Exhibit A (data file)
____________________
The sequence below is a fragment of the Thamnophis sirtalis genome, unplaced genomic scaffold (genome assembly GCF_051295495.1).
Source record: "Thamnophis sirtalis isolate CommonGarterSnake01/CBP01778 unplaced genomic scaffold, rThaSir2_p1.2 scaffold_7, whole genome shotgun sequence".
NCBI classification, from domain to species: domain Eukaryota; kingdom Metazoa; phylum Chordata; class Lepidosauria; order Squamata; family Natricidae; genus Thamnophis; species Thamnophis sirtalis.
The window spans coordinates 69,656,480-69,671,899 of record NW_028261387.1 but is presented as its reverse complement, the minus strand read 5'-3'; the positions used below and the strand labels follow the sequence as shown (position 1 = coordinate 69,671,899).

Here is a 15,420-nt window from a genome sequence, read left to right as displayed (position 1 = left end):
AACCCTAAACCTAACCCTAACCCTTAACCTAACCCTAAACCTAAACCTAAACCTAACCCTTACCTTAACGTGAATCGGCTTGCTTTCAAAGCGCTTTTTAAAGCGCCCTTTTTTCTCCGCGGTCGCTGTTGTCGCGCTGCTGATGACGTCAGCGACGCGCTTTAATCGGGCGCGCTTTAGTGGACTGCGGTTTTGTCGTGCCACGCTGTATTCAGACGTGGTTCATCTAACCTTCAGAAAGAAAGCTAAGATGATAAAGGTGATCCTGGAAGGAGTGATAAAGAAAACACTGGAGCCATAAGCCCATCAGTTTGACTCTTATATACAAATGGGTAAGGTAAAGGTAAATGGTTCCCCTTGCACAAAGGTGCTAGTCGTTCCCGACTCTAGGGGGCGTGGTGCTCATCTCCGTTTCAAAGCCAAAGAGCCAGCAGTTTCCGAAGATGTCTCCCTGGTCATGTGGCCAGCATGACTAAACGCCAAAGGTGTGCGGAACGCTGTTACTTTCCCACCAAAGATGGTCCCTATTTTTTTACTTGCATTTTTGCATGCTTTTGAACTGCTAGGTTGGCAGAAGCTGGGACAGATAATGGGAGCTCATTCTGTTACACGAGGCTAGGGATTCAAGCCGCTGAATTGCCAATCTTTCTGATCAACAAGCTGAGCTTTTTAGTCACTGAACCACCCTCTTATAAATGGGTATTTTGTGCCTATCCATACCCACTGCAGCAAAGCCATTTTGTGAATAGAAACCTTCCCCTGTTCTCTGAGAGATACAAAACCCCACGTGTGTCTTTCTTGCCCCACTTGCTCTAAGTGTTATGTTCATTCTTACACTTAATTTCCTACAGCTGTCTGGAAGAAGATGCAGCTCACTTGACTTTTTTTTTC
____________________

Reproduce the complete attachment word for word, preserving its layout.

The sequence below is a fragment of the Thamnophis sirtalis genome, unplaced genomic scaffold (genome assembly GCF_051295495.1).
Source record: "Thamnophis sirtalis isolate CommonGarterSnake01/CBP01778 unplaced genomic scaffold, rThaSir2_p1.2 scaffold_7, whole genome shotgun sequence".
NCBI classification, from domain to species: domain Eukaryota; kingdom Metazoa; phylum Chordata; class Lepidosauria; order Squamata; family Natricidae; genus Thamnophis; species Thamnophis sirtalis.
The window spans coordinates 69,656,480-69,671,899 of record NW_028261387.1 but is presented as its reverse complement, the minus strand read 5'-3'; the positions used below and the strand labels follow the sequence as shown (position 1 = coordinate 69,671,899).

Here is a 15,420-nt window from a genome sequence, read left to right as displayed (position 1 = left end):
AACCCTAAACCTAACCCTAACCCTTAACCTAACCCTAAACCTAAACCTAAACCTAACCCTTACCTTAACGTGAATCGGCTTGCTTTCAAAGCGCTTTTTAAAGCGCCCTTTTTTCTCCGCGGTCGCTGTTGTCGCGCTGCTGATGACGTCAGCGACGCGCTTTAATCGGGCGCGCTTTAGTGGACTGCGGTTTTGTCGTGCCACGCTGTATTCAGACGTGGTTCATCTAACCTTCAGAAAGAAAGCTAAGATGATAAAGGTGATCCTGGAAGGAGTGATAAAGAAAACACTGGAGCCATAAGCCCATCAGTTTGACTCTTATATACAAATGGGTAAGGTAAAGGTAAATGGTTCCCCTTGCACAAAGGTGCTAGTCGTTCCCGACTCTAGGGGGCGTGGTGCTCATCTCCGTTTCAAAGCCAAAGAGCCAGCAGTTTCCGAAGATGTCTCCCTGGTCATGTGGCCAGCATGACTAAACGCCAAAGGTGTGCGGAACGCTGTTACTTTCCCACCAAAGATGGTCCCTATTTTTTTACTTGCATTTTTGCATGCTTTTGAACTGCTAGGTTGGCAGAAGCTGGGACAGATAATGGGAGCTCATTCTGTTACACGAGGCTAGGGATTCAAGCCGCTGAATTGCCAATCTTTCTGATCAACAAGCTGAGCTTTTTAGTCACTGAACCACCCTCTTATAAATGGGTATTTTGTGCCTATCCATACCCACTGCAGCAAAGCCATTTTGTGAATAGAAACCTTCCCCTGTTCTCTGAGAGATACAAAACCCCACGTGTGTCTTTCTTGCCCCACTTGCTCTAAGTGTTATGTTCATTCTTACACTTAATTTCCTACAGCTGTCTGGAAGAAGATGCAGCTCACTTGACTTTTTTTTTC